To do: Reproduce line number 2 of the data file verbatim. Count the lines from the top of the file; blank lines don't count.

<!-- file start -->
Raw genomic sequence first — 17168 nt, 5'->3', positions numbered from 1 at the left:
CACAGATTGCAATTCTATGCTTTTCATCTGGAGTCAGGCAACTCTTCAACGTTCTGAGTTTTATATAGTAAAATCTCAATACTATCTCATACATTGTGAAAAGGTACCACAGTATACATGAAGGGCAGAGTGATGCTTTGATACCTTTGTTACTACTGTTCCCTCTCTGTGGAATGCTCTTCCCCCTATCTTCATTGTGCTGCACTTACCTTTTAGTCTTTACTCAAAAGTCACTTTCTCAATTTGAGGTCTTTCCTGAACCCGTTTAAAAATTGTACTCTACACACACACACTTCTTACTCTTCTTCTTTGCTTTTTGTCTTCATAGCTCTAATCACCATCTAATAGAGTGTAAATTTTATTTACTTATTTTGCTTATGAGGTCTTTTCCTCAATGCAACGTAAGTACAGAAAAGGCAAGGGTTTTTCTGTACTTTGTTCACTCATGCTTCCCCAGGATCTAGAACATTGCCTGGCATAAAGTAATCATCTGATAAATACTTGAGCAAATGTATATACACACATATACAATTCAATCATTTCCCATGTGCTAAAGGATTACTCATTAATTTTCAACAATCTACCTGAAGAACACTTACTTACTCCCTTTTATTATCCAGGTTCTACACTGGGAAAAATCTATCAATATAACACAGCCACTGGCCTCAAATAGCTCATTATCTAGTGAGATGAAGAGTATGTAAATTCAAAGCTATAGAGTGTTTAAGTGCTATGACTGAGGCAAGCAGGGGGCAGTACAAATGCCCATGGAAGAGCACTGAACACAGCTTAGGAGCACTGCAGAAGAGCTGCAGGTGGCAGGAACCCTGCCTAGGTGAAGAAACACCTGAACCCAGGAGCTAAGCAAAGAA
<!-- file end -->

CACAGATTGCAATTCTATGCTTTTCATCTGGAGTCAGGCAACTCTTCAACGTTCTGAGTTTTATATAGTAAAATCTCAATACTATCTCATACATTGTGAAAAGGTACCACAGTATACATGAAGGGCAGAGTGATGCTTTGATACCTTTGTTACTACTGTTCCCTCTCTGTGGAATGCTCTTCCCCCTATCTTCATTGTGCTGCACTTACCTTTTAGTCTTTACTCAAAAGTCACTTTCTCAATTTGAGGTCTTTCCTGAACCCGTTTAAAAATTGTACTCTACACACACACACTTCTTACTCTTCTTCTTTGCTTTTTGTCTTCATAGCTCTAATCACCATCTAATAGAGTGTAAATTTTATTTACTTATTTTGCTTATGAGGTCTTTTCCTCAATGCAACGTAAGTACAGAAAAGGCAAGGGTTTTTCTGTACTTTGTTCACTCATGCTTCCCCAGGATCTAGAACATTGCCTGGCATAAAGTAATCATCTGATAAATACTTGAGCAAATGTATATACACACATATACAATTCAATCATTTCCCATGTGCTAAAGGATTACTCATTAATTTTCAACAATCTACCTGAAGAACACTTACTTACTCCCTTTTATTATCCAGGTTCTACACTGGGAAAAATCTATCAATATAACACAGCCACTGGCCTCAAATAGCTCATTATCTAGTGAGATGAAGAGTATGTAAATTCAAAGCTATAGAGTGTTTAAGTGCTATGACTGAGGCAAGCAGGGGGCAGTACAAATGCCCATGGAAGAGCACTGAACACAGCTTAGGAGCACTGCAGAAGAGCTGCAGGTGGCAGGAACCCTGCCTAGGTGAAGAAACACCTGAACCCAGGAGCTAAGCAAAGAA